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"In a portable computer population combining Windows 95, 98, NT and 2000 machines, Afaria provides a great advantage in being able to send a service pack rapidly without having to return the machines."

Franck Levassort
Technical Director

TVF, a subsidiary of The Cegedim Group and the acknowledged leader in medical database management, needed a solution to better manage data retransmitted by business services. With Sybase® technology, TVF's IT staff can update software and remotely diagnose laptop computers out in the field, eliminating the time-consuming method of physically shipping computers back to headquarters to be updated and/or repaired.

Business Advantage

Key Benefits

Sybase Technology


Administering Remote and Mobile Computers
Beginning as a data supplier and a supplier of customer relations management (CRM) solutions, TVF has expanded its role to ensure the maintenance of its clients' portable computer population, which today comprises about 25,000 computers in Europe and 14,000 in France.

To take over and operate this computer population, TVF needed a solution that would administer remote and mobile computers in relation to a reference image. Indeed, 40 percent of its sales analysis system (SAS) was taken up by risky or invalid manipulations, which could not be ascribed to real operating problems.

The Best Alternative
In the course of various presentations, TVF was able to ascertain that LAN (Local Area Network) tools all have the same shortcoming: high bandwidth consumption. Portable computer users, on the other hand, log on to the switched telephone network.

Of all of the competing solutions, Afaria was best able to take advantage of low bandwidth. Moreover, the integration of monitoring and script development capabilities and the provision of two software management stations (for monitoring and maintenance) were decisive factors in the choice.

A Strong Partnership with iAnywhere
While TVF was convinced by the quality of Sybase subsidiary iAnywhere's offer and of the architecture of the Afaria solution, the proximity of the iAnywhere France team and its involvement with the project were also essential factors. In addition to the two areas for reflection defined by TVF—management of the computer population and remote distribution—iAnywhere proposed offering users a personal data backup service that would ensure the availability of that information.

TVF chose initially to implement three modules of the Afaria solution: remote distribution, data exchange and inventory tracking. These modules were integrated into Windows NT servers and divided into monitoring and maintenance stations.

Afaria was deployed remotely on all of the portable computers managed by TVF within a week. TVF has a communications system that connects the computer population to the central location. The company transformed the Afaria agent into encapsulated script and then used this network to transmit the teams data simultaneously. This operation increased the volume normally transmitted by only 10 percent.

Psychological Barriers
Paradoxically, the greatest difficulty encountered during installation was not a technical one, but a human one. "One pitfall had to be avoided: Users must not feel deprived of their sense of ‘freedom,'" said Franck Levassort, the technical director of TVF. "[Under] no circumstances, should they perceive this change as an intrusion. Consequently, educating them is what took up most time."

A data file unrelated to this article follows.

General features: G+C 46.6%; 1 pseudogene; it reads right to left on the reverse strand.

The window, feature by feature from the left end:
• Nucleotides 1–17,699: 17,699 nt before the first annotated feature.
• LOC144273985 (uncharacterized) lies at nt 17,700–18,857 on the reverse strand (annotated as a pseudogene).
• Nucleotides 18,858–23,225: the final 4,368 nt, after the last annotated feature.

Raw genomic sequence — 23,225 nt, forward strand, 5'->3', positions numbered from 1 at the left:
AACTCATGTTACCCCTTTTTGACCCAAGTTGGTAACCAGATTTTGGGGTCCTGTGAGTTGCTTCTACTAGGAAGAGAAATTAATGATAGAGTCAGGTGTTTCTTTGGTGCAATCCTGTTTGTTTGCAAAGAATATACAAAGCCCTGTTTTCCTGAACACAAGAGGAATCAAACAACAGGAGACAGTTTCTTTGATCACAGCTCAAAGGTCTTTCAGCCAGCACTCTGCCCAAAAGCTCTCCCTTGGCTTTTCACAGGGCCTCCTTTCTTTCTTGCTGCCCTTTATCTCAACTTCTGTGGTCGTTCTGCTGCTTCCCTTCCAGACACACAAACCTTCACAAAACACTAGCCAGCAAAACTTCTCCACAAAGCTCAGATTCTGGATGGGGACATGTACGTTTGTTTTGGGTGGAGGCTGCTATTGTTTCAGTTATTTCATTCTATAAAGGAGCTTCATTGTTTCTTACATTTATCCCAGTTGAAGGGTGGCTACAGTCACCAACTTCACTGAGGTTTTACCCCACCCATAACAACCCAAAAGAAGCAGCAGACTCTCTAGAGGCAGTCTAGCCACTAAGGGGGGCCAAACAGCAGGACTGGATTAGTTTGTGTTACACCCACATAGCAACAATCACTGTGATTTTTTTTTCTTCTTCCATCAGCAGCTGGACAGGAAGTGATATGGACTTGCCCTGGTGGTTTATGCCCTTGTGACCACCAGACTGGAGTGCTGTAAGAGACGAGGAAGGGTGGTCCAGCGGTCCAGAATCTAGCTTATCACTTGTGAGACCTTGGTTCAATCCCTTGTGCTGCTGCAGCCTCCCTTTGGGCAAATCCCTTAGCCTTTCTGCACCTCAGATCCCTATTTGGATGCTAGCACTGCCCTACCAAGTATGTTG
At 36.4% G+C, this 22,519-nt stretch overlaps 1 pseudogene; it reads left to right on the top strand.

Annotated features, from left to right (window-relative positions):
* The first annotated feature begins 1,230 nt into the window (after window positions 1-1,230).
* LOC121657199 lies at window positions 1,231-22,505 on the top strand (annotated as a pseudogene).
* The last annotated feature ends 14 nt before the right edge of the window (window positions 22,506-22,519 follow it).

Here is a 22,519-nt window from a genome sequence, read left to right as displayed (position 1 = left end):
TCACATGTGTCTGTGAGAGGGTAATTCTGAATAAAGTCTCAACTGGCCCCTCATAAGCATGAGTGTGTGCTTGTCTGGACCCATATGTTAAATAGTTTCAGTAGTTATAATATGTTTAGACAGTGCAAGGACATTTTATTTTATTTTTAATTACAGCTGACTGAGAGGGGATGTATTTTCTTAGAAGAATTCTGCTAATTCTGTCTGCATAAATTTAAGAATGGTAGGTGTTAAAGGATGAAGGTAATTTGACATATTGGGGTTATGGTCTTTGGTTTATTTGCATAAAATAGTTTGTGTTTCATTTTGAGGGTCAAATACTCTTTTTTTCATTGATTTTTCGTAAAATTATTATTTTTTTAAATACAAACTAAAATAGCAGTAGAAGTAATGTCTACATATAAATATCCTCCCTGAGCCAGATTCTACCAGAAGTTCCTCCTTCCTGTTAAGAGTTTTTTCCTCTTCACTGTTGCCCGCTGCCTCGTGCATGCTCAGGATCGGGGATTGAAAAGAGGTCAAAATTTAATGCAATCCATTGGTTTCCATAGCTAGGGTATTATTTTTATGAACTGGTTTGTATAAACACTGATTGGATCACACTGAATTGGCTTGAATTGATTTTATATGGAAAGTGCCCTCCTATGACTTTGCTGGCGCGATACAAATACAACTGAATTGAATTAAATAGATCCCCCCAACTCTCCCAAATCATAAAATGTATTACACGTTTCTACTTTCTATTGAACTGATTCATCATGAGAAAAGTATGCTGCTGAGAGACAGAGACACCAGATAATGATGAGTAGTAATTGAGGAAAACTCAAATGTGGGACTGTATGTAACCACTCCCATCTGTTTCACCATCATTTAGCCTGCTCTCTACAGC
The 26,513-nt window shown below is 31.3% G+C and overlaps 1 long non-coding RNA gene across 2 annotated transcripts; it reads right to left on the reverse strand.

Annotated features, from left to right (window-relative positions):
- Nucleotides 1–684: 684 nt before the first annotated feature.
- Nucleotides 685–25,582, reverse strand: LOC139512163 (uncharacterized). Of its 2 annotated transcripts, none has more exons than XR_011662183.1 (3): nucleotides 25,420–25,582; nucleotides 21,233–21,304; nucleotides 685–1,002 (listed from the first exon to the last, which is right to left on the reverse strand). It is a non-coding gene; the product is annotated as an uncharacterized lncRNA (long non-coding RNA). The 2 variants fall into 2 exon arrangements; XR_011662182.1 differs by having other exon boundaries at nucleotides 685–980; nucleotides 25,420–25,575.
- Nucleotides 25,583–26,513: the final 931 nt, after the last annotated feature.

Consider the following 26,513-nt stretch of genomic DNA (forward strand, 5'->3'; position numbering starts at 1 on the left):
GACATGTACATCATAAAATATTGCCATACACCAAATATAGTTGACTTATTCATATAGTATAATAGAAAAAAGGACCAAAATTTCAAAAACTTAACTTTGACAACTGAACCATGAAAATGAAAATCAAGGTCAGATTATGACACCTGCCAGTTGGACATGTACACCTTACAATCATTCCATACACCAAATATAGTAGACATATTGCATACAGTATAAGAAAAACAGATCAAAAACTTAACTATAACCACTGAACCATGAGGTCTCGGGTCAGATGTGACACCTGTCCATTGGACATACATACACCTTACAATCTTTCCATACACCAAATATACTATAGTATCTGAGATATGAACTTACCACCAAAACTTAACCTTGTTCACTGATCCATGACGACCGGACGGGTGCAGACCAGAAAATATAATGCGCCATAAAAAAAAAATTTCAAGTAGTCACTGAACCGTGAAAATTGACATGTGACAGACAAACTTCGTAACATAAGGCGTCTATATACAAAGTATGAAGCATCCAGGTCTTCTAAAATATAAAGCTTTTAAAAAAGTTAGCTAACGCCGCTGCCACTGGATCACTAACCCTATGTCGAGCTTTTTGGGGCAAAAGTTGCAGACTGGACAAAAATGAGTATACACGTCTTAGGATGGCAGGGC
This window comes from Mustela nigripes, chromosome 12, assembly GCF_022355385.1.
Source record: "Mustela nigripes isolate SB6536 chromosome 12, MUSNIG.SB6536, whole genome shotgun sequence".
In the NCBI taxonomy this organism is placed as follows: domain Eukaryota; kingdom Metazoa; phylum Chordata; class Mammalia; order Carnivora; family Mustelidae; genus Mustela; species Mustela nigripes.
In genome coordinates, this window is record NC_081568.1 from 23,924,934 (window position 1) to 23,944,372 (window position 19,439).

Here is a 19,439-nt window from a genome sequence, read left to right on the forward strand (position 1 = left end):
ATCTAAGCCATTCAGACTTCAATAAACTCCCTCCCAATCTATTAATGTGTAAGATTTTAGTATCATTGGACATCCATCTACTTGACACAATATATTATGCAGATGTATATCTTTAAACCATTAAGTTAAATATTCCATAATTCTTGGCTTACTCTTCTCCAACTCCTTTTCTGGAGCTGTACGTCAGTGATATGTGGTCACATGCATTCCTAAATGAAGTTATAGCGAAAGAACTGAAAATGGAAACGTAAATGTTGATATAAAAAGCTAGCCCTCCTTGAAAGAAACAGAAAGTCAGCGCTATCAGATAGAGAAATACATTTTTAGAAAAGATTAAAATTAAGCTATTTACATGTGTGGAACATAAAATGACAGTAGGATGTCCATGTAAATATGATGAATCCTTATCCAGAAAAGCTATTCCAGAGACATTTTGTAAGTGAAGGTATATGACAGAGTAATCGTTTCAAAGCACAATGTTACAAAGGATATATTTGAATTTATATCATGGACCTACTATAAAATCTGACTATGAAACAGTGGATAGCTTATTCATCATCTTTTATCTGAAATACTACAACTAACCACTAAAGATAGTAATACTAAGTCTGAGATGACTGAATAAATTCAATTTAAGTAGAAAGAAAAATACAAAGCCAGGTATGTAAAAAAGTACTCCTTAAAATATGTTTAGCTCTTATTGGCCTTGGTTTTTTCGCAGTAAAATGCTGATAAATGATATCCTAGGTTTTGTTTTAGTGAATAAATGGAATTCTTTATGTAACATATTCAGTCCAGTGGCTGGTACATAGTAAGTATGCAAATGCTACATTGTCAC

Once this stage had been reached, users became aware of all of the advantages offered by the Afaria solution. Data synchronization, data exchange without user intervention and their system administration resulted in a considerable reduction in time spent on back office tasks and improved their productivity.

After a period of adjustment, they were able to evaluate the solution and what it can offer them, especially in terms of security.

"A Great Advantage"
Since the solution's installation, TVF has observed a 90 percent decrease in systems being returned for repairs. There was no record of systems being returned on account of risky or invalid operations. The systems retain their original configurations and users appreciate the transparent operations.

Another plus is that, by using Afaria, the company was able to implement changes in the operating system. Levassort said that "[in] a portable computer population combining 95, 98, NT and 2000 versions, it is a great advantage to be able to send a service pack rapidly without having to return the machines."

What Does the Future Hold?
TVF has upgraded Afaria to the 4.5 version to take advantage of the recent enhancements, in particular the function enabling automatic user identification as the user logs onto the server.

By using Afaria, TVF is going to offer new services to its clients, such as script generation, transmission of self-instruction scenarios, or monitoring of the register base and of the system environment with each log-on. As for this last point, monitoring will be limited to the operating system and line-of-business applications.

Other services are being considered, such as personal data backup, a solution proposed by Sybase's iAnywhere subsidiary in response to TVF's specifications and requested today by users.

Finally, as PDAs are becoming systems in their own right that must be administered in the same way as a PC or a notebook computer, TVF is going to integrate the module for administering personal data assistants in order to provide that service to its users.

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